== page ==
The Minister correctly pointed out that some of the targets are ambitious. I was very happy when I discovered that the expected number of new JobBridge places for young people is set at 5,000 for 2014. Given that 6,000 young people under 25 have participated on the scheme since July 2011, however, this means that the Department proposes to almost reach in one year a target it previously took two and a half years to achieve. Will the Minister provide further information in respect of this matter and on the proposed JobBridge scheme for disadvantaged youth? I am interested in the latter but I would welcome additional detail in respect of it. I welcome the strong focus in the plan on disadvantage. Those in this category are often missed by plans of this nature because we tend to go for the low-hanging fruit and forget about that which is difficult to reach. I am disappointed that the opportunity to harness the capacity of the youth work sector in the context of supporting the implementation of the guarantee has been missed. I know the Minister has had some very positive meetings with representatives from the National Youth Council of Ireland and other youth work organisations on this issue. The reality is, however, that it will be challenging for State agencies to reach and engage with young people who are most disadvantaged. This is because those agencies lack the connections into the community that those youth sector already have in place. As already stated, the plan represents a missed opportunity and this regard and perhaps it might be possible to review the position that has been adopted.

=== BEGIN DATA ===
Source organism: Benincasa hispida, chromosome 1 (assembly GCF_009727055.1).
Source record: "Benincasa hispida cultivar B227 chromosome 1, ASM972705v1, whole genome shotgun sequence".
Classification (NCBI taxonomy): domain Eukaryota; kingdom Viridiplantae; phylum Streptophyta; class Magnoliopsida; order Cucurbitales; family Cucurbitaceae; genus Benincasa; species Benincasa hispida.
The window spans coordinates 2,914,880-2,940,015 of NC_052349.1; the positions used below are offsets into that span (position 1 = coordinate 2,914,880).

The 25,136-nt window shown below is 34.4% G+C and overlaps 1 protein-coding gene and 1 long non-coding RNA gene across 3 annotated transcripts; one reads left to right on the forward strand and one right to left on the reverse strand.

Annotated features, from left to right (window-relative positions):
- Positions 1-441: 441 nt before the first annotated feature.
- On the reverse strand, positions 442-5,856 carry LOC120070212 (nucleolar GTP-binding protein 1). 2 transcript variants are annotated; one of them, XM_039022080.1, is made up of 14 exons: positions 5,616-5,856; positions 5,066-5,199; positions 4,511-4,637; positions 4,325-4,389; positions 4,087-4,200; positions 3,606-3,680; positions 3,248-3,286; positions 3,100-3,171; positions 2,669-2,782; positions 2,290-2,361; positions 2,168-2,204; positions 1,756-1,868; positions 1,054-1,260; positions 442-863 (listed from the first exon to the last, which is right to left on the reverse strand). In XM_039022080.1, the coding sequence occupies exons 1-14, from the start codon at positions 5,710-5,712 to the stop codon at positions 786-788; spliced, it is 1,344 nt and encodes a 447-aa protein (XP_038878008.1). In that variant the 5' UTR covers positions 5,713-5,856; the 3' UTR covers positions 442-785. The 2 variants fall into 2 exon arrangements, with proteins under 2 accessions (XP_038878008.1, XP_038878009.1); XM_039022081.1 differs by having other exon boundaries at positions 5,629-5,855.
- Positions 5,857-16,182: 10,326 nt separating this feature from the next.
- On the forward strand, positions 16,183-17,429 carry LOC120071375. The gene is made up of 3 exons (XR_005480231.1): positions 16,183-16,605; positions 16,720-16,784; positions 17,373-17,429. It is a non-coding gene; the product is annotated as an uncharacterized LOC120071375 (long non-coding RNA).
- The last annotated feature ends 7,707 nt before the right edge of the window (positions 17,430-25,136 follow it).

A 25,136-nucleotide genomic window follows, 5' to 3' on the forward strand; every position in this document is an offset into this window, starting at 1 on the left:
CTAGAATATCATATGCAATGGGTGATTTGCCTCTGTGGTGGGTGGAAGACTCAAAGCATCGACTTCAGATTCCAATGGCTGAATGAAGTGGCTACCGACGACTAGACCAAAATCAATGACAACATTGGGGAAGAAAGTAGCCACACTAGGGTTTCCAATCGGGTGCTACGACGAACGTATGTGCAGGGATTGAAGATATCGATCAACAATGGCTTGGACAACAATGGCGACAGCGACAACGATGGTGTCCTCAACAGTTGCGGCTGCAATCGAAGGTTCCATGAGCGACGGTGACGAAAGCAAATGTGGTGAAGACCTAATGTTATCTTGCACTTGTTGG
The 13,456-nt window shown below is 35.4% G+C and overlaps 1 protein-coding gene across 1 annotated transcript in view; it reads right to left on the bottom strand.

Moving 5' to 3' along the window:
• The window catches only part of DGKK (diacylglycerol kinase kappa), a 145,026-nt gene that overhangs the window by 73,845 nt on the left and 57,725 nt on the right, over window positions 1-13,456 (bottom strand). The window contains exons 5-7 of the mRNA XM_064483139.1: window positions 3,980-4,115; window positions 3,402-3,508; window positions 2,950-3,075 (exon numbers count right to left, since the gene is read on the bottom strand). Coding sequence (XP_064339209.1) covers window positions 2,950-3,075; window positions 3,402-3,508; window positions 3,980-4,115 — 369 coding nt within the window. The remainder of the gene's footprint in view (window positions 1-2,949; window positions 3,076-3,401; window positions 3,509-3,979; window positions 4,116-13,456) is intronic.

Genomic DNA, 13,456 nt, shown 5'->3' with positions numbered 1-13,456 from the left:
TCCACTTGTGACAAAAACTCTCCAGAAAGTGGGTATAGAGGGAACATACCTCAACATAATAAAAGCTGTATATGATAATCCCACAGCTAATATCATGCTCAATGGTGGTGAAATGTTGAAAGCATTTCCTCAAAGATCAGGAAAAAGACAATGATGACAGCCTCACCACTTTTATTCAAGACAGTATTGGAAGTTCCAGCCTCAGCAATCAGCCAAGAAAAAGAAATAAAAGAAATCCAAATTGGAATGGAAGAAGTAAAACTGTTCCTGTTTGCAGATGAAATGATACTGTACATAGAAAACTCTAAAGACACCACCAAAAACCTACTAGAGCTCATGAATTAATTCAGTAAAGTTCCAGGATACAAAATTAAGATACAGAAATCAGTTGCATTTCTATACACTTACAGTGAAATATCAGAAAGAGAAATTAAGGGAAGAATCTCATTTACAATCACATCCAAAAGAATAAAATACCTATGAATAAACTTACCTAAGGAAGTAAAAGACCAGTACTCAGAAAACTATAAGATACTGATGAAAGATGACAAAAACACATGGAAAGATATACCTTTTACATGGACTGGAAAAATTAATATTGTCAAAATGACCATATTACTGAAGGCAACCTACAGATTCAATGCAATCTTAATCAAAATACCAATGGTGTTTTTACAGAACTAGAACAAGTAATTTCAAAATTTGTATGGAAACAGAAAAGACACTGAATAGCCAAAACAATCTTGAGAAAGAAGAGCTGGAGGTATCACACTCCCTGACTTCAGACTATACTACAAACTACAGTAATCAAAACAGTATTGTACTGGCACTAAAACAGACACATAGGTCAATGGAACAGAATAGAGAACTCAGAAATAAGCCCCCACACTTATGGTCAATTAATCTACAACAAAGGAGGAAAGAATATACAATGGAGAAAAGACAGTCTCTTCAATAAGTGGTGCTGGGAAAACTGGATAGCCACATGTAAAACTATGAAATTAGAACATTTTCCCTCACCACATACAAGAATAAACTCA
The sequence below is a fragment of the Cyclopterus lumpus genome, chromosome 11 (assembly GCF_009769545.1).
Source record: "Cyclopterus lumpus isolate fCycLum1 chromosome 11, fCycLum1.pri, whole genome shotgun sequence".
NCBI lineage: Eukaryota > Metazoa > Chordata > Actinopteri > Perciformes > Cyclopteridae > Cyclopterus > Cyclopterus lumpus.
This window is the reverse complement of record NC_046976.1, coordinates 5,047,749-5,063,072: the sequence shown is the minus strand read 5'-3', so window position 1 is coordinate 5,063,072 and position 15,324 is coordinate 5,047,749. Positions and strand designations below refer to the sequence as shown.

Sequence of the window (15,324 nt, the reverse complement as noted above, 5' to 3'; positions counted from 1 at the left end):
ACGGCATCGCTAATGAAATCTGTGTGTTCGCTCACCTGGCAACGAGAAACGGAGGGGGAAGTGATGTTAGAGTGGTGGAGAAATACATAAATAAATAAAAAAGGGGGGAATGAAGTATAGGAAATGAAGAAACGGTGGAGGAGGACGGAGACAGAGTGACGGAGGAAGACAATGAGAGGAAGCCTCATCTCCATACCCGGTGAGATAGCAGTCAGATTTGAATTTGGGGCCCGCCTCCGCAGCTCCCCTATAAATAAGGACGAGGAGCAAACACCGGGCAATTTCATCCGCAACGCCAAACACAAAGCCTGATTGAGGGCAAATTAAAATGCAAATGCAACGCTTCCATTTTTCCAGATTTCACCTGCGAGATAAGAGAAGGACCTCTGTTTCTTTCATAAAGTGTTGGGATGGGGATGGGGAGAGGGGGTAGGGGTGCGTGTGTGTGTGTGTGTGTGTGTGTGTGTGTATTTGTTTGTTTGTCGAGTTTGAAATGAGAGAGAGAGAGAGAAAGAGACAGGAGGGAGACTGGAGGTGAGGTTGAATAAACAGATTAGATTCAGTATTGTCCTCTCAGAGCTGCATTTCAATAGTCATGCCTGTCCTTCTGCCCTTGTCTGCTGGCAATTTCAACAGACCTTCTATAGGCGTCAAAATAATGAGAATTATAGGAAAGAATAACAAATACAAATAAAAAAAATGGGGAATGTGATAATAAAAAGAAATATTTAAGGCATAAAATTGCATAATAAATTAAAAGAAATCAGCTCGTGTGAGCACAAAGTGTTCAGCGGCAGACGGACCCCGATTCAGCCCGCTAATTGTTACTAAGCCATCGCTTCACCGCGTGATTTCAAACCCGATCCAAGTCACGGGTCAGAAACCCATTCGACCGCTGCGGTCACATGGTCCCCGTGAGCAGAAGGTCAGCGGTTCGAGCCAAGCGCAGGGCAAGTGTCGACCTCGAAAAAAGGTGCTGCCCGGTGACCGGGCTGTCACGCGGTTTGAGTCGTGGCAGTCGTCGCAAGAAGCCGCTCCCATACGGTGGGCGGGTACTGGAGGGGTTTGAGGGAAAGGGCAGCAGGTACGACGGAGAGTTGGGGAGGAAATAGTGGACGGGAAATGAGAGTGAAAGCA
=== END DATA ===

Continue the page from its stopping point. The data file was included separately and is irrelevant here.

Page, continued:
The Minister may be able to answer some of the questions I have posed now. Perhaps she might respond in respect of the others at the earliest opportunity. I thank her for her vision, commitment and proposal to drive the youth guarantee forward. We are focusing on the right area and my questions are intended to achieve the results we all want to achieve.

Written Response

Youth Unemployment: Motion

Thursday, 12th June 2013

The Minister is welcome to the House. I very much welcome that Senator Reilly and her colleagues tabled this motion.

It is an important issue for us to debate, and considering the motion and amendment, one could see the glass as being half full or half empty. Nevertheless, it is really important that we are discussing youth unemployment. Unemployment, and specifically youth unemployment, is something that concerns us all across the House. Nevertheless, focus should not be solely on employment as for the age group in question, this is the period in which they are most likely to be in education and training. Unfortunately, the picture remains seriously bleak when we take employment, education and training into consideration.

Some people have already cited the Indecon assessment of the economic value of youth work report of 2012, which was commissioned by the National Youth Council of Ireland. We know Ireland has the fourth highest number of young people not in education, employment or training at 18.4%, compared to the average at 12.9% for the EU in 2011. In April 2013, the figure for young people who are long-term unemployed for more than 12 months was 27,857. I realise that is a reduction on previous months but it is still a considerable number of long-term unemployed young people. Ireland also has the highest number of children and young people under 18 at risk of poverty or social exclusion, with the figure at 37.6%, as compared to the 27% EU average.